Dalia Vasquez: Oh my gosh. That is like the Christmas present in summer. It’s like, “What? I get to work on a brand new project in this 40-year-old company? Are you kidding me? That’s an opportunity of a lifetime.”
Raz Carcoana: Yeah. You have to have a little bit of rebel inside of you, to challenge convention and be a change maker. That’s what product is all about.
I think that’s one of my favorite parts, is having the bandwidth to… And it’s actually in my job description, which is great. Your job is to challenge conventional wisdom, Raz. That’s what I… It’s incredible. I love that part. I love that part of it. What comes with it is the frustration of encountering all the traditional aspects of whatever industry you’re in, and then trying to change the direction of that, change the trajectory of it. And oftentimes, because it’s a large industry, financial services obviously is a big one. There are a lot of industries out there like that really desperately need change and evolution. It’s like turning an aircraft carrier. That’s going to take a long time. It’s going to be a big arc. But yeah, being a force behind that is really exciting.
Bhaji Illuminati: We had a question come in from Lizith, which touches on what we’ve danced around, around KPIs. So she asks, “Can you talk about setting KPIs and OKRs before finding product-market fit?”
Dalia Vasquez: All right. So it depends. Before I find my marketplace, I actually like to do a POC still. I got to have some sort of feedback from somewhere. One of the best examples that I’ve found so far was this idea creator, the founder of one of the companies that I’m working with right now, he actually started out the company by feedback. He had followers on Twitter. He expressed his concern and opinion about a topic, and everybody went, “Boom. Oh my gosh. Somebody has to do something about it. Somebody has to create… I wish it had… Blah, blah, blah, blah, blah, blah.” And that entire trail of these Twitter followers created the company that we’re working with right now.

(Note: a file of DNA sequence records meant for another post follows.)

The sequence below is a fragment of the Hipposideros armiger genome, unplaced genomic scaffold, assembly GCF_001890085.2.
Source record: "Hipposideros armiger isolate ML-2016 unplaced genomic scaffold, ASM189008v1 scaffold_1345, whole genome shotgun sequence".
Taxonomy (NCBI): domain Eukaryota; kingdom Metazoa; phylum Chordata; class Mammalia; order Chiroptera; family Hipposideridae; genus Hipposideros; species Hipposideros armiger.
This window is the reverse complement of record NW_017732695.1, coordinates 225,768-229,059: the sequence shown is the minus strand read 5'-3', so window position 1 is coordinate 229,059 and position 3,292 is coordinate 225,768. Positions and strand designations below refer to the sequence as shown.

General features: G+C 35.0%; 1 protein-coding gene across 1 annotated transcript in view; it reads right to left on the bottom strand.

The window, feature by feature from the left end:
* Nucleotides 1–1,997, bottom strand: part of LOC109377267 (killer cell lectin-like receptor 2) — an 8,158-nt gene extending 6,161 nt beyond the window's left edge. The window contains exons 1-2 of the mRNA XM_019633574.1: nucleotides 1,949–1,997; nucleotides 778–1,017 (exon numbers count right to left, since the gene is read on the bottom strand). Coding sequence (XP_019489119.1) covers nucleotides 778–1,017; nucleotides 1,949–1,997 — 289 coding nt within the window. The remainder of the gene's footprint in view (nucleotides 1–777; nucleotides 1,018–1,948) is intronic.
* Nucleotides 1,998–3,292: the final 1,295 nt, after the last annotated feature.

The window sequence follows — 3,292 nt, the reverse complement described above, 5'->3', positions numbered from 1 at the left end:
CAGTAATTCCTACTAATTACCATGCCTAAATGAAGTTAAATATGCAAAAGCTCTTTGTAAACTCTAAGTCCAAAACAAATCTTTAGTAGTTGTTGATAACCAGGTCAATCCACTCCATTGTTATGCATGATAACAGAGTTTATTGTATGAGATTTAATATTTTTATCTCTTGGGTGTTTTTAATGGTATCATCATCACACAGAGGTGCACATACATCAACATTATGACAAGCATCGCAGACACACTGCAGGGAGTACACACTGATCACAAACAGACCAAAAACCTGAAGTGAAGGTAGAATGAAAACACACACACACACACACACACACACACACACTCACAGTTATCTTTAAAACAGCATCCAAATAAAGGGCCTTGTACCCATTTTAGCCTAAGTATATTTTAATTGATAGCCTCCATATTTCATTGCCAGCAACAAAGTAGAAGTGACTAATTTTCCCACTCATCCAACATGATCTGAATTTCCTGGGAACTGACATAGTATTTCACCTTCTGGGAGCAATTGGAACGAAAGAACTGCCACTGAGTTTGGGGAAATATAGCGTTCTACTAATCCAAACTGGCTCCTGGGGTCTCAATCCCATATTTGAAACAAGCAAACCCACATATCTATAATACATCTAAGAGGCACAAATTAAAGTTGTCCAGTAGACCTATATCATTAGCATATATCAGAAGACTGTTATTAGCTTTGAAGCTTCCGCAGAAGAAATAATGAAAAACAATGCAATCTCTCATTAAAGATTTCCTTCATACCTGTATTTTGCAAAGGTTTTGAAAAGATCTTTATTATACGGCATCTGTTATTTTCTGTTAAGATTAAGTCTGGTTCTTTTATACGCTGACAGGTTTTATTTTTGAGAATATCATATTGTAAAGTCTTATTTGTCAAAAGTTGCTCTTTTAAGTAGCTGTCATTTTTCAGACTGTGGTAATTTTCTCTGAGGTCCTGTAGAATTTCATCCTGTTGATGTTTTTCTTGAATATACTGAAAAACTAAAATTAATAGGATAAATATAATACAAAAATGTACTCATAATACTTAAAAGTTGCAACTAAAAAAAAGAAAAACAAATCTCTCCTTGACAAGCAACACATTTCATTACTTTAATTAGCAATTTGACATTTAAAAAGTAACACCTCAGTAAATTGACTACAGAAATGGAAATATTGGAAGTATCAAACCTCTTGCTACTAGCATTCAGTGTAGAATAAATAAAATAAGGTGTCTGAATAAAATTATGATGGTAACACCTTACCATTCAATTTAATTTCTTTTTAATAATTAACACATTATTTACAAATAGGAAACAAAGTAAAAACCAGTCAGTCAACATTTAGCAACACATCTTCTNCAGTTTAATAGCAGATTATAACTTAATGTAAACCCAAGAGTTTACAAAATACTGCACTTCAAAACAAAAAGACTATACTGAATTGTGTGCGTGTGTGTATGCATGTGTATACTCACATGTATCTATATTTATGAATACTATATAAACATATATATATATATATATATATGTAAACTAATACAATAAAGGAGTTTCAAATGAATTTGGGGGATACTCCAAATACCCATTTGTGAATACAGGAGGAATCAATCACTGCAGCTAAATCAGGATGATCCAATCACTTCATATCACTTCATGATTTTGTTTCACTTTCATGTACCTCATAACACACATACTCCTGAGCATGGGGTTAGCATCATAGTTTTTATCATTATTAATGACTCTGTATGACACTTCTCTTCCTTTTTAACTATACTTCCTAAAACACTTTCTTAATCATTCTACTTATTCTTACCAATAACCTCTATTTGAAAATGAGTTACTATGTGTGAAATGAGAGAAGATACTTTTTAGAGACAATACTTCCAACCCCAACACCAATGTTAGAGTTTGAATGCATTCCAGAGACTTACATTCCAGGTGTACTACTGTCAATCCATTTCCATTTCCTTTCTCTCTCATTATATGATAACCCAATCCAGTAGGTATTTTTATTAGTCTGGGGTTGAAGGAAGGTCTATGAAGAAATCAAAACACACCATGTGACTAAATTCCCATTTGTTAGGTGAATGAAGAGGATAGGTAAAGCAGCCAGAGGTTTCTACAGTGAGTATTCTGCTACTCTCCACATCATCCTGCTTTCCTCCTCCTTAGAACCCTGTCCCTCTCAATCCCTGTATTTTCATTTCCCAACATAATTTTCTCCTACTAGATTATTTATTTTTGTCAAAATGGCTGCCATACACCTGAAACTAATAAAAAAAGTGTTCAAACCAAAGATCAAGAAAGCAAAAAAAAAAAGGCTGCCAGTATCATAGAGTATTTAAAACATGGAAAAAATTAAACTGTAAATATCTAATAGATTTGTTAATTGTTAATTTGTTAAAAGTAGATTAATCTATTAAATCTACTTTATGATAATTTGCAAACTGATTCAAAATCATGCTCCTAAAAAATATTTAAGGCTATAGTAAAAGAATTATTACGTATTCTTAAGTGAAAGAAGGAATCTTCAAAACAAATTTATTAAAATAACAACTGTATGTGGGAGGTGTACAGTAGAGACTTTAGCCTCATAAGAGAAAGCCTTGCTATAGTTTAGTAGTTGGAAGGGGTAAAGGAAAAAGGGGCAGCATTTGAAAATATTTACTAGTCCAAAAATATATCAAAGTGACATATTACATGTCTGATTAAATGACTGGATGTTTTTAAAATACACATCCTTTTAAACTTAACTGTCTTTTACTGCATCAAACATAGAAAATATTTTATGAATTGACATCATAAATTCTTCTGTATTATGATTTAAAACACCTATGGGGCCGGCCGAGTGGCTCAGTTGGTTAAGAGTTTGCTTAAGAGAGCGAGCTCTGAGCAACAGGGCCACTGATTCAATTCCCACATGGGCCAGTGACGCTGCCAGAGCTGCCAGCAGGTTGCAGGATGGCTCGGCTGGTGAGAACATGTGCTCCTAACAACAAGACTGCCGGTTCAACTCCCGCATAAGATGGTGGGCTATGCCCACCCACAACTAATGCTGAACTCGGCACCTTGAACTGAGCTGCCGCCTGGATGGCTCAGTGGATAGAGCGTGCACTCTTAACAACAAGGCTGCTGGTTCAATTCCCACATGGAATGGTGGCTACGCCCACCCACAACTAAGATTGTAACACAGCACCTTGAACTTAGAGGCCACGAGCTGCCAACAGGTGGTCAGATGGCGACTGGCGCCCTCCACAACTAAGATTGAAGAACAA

And a lot of them even became investors for the company, which is immensely like a turnover around Wall Street, because this isn’t common. This isn’t the normal, “Let me go get investors.” No, it was already funded out of a social media tweet. So you already have growing in there. You already have expectations. You already come with a suite of features. The problem is, how do you identify how to define a KPI if you don’t even know which persona you’re going to focus on?
See, we tend to make the mistake a little bit and say, “These are the KPIs that I’m going to use, standard. I want to grow new people.” Okay. You have new customer growth, and you have people coming in. But what’s going to happen if the majority of the people you’re bringing on board are freemium people? A lot of product managers are not thinking that not everybody wants to pay a standard package for something. And then, we have to break away from packaging a product as a monolith, rather than saying, “I can create features and add-ons that I can add on to a service, something that some people would pay for. Now my KPIs look very different from the bubble KPIs.”
So that goes with, how do we move into the future? You got to move into the future by thinking that maybe you also introduce crypto payment methods. And if you do that, you have a niche, and now you have different KPIs set from those that are the standards. I’m going to offer a standard method of payment for my product, and those are freemium. And if they want to enable this, they get this package for a month. And now, you define your KPIs very differently.